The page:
The bars may be retained in position in a club head by an interlocking arrangement, by bonding such as metallurgical or adhesive bonding or a combination thereof. For example, the bars may be retained in the club face by mating edges 5 forming a dovetail or other suitable geometry cast or machined into the recess 2 in the club head, e.g., spaced apart vertically or horizontally extending mating surfaces at opposed edges of the recess. In a preferred embodiment, the assembly of a “bars” iron is as illustrated in FIGS. 1-3, a dovetail slot at opposed ends of a recess is machined into the heel 15 and toe 14 of the club head face 3. A bottom retainer 9, shaped at the bottom edge 19 to match the geometry of the bottom 17 of the club and having an interlocking surface at each end shaped to engage the dovetail slot, is press fit into the bottom of the dovetail. Typically six to eight bars 8 with the adjacent edges 6 machined at a 45 degree angle to a depth of 0.01 to 0.02 inches are stacked tightly in the dovetail slot. A retainer 7 shaped at the top edge 18 to match the geometry at the top 16 of the club head and having an interlocking surface at each end shaped to engage the dovetail slot is press fit into place above the stack securing the bars in position.

As illustrated in FIG. 4, a bars iron may present the appearance of a conventional iron with horizontal grooves 26 formed at the contiguous edges of adjacent bars 28. The club head body 21 is connected to a shaft 22 in the manner well understood in the art. The top and bottom retainers 27,29 may be of material similar to the body or may be chosen for aesthetic or mechanical properties. As seen in sectional views (FIGS. 5-7), the bars 28 are backed by a small cavity 24 to permit deflection of the bars upon impact. The mating of the angled bar ends with the dovetail slot 25 at the edges of the recess securely retains the bars in the club head body.

A further feature of the “bars” approach to providing an impact surface insert for a golf club is that the bars can be of any desirable material. For example, in putters it is desirable to achieve a soft feel so a polymeric material with a low modulus of elasticity may be selected for the bars. In an iron type club a highly elastic material with a non-linear modulus like NiTi may be selected for its ability to absorb and recover from high energy impacts. In a wood type club, materials of the highest hardness may be used to maximize flight distance.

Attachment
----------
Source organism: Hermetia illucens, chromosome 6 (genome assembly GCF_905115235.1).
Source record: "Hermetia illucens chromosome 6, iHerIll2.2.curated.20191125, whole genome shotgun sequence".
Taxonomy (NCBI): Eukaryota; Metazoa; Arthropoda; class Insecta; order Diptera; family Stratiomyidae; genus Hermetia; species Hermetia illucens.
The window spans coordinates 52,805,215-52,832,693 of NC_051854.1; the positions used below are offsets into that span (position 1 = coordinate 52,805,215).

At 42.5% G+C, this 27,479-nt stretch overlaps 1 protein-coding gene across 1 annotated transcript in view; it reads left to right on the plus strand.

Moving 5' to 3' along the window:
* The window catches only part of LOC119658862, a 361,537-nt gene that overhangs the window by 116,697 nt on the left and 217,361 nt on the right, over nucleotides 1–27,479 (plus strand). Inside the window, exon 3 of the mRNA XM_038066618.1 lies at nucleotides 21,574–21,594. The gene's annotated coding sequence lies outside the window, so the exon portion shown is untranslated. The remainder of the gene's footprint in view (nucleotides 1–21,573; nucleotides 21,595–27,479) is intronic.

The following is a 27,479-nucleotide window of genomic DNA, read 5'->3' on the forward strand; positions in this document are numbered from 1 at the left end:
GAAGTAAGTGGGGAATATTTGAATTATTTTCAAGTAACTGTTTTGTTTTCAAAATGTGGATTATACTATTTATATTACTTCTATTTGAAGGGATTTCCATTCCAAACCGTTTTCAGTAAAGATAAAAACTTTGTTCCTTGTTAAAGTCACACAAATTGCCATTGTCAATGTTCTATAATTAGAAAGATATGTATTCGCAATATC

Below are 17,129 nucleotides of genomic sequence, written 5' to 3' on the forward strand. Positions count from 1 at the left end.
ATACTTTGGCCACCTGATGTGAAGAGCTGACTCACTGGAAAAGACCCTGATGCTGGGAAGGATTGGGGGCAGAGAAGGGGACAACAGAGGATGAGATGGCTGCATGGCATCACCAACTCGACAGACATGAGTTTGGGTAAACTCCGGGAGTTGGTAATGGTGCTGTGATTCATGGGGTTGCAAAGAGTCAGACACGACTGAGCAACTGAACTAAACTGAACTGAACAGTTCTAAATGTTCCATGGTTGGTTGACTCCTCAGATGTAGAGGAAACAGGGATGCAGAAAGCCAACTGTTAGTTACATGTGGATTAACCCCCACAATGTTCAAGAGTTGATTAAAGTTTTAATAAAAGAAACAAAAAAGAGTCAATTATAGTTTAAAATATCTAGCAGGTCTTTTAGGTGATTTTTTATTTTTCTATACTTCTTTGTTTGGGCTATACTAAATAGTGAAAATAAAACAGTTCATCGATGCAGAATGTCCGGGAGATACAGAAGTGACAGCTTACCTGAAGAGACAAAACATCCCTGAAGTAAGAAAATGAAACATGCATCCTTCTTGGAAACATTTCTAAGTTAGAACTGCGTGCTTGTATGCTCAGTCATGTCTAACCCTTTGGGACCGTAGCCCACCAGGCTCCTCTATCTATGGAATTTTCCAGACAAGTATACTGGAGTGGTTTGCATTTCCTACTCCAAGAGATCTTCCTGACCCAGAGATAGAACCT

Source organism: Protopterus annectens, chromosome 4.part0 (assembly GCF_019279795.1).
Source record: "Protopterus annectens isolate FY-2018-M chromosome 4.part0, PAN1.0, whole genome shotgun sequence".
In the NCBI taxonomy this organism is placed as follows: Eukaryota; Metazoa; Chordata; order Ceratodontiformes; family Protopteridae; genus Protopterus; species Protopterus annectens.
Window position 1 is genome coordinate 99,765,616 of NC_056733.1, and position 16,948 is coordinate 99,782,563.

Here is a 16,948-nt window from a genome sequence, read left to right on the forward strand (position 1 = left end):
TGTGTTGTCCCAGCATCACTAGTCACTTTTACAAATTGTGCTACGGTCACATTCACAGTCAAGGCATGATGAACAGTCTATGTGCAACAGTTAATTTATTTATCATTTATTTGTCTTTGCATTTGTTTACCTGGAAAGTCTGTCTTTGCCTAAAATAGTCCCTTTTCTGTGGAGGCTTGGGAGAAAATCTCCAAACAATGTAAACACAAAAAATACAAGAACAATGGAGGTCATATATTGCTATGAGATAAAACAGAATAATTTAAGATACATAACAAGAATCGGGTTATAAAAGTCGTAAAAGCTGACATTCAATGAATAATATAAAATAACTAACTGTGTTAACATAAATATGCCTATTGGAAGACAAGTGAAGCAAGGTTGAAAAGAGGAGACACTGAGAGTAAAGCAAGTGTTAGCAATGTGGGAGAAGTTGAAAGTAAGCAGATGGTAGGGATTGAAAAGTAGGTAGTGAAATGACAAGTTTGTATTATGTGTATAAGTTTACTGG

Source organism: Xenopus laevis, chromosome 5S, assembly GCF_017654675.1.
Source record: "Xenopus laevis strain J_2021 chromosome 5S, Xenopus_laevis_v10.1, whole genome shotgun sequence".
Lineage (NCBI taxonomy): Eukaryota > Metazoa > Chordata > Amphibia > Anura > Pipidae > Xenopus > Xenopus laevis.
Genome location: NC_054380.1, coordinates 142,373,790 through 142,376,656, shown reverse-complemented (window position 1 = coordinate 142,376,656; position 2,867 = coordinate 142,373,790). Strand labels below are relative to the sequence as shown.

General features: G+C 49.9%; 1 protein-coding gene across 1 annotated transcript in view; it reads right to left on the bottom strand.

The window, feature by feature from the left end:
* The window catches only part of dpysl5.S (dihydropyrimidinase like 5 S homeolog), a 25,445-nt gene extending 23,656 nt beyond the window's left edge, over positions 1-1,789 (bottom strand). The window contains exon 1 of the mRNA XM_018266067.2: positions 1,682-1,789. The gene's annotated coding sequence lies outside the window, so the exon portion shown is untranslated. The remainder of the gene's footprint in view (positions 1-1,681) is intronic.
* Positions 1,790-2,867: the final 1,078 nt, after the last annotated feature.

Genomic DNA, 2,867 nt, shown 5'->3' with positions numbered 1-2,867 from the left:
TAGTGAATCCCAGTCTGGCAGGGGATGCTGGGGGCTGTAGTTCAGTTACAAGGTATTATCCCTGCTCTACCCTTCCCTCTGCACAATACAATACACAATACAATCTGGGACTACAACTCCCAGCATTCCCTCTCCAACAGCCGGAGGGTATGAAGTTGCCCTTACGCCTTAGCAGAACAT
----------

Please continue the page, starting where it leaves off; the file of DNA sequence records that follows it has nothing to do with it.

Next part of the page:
The mechanical properties and grooving of the striking face may be controlled by varying the length, width, and arrangement of the bars. The bars may be rectilinear (i.e. straight) as in FIGS. 1,4,13-14 or shaped with a curve or bend as illustrated in FIGS. 8-10. Straight bars may be arranged to extend horizontally as in FIGS. 4,13 vertically as in FIG. 14, or at an angle relative to the plane of the ground when the club head is properly swung. As seen in FIGS. 8-10, “V” shaped bars 37-41, which may be symmetric 39,40 (FIGS. 8-9) or asymmetric 41 (FIG. 10), may be assembled in a V-down (FIGS. 8,10) or V-up (FIG. 9) chevron pattern. As illustrated in FIG. 10, retainers 35 may be secured by pins 36.

As illustrated in FIGS. 13-14, a retaining dovetail recess need not open to any one side, top, or bottom, of the club head face 45, rather bars 48,49 may be inserted via a relieved end slot 43 and retained by a press-fit or pinned final retainer bar 44, 47. Vertical bars, as illustrated in FIG. 14 may be chosen to be uniform or vary in thickness and/or width towards the toe and heel. Thicker bars at outer ends of the club face may be used to provide hook and slice correction.

As illustrated in FIGS. 15-16, the bars may be formed of uniform material or of laminated layers 52,53,54. Laminated bars 50 may be designed to combine various material properties such as a hard surface with vibration damping, and shape memory. For example a beta titanium front surface layer 52 may be machined with groove forming indentations 55. This provides the surface with high hardness, abrasion resistance and good strain recovery. This layer 52 may be bonded to a second layer 53 of polyurethane elastomer to provide vibration damping. A third layer 54 of super-elastic NiTi provides the bar 50 with a high degree of strain recovery from deformation and further vibration damping. As another example, thin layers of stainless steel or Beta Titanium may be laminated to provide a bar capable of much higher deformation without permanent damage. Such a bar will maintain contact with the ball longer for energy transfer and enhanced transfer of spin upon impact. Any number of layers may be laminated to form a single bar. The layers may or may not be the same thickness. The front surface layer of all the bars can be of the same material across a striking face to satisfy present USGA rules.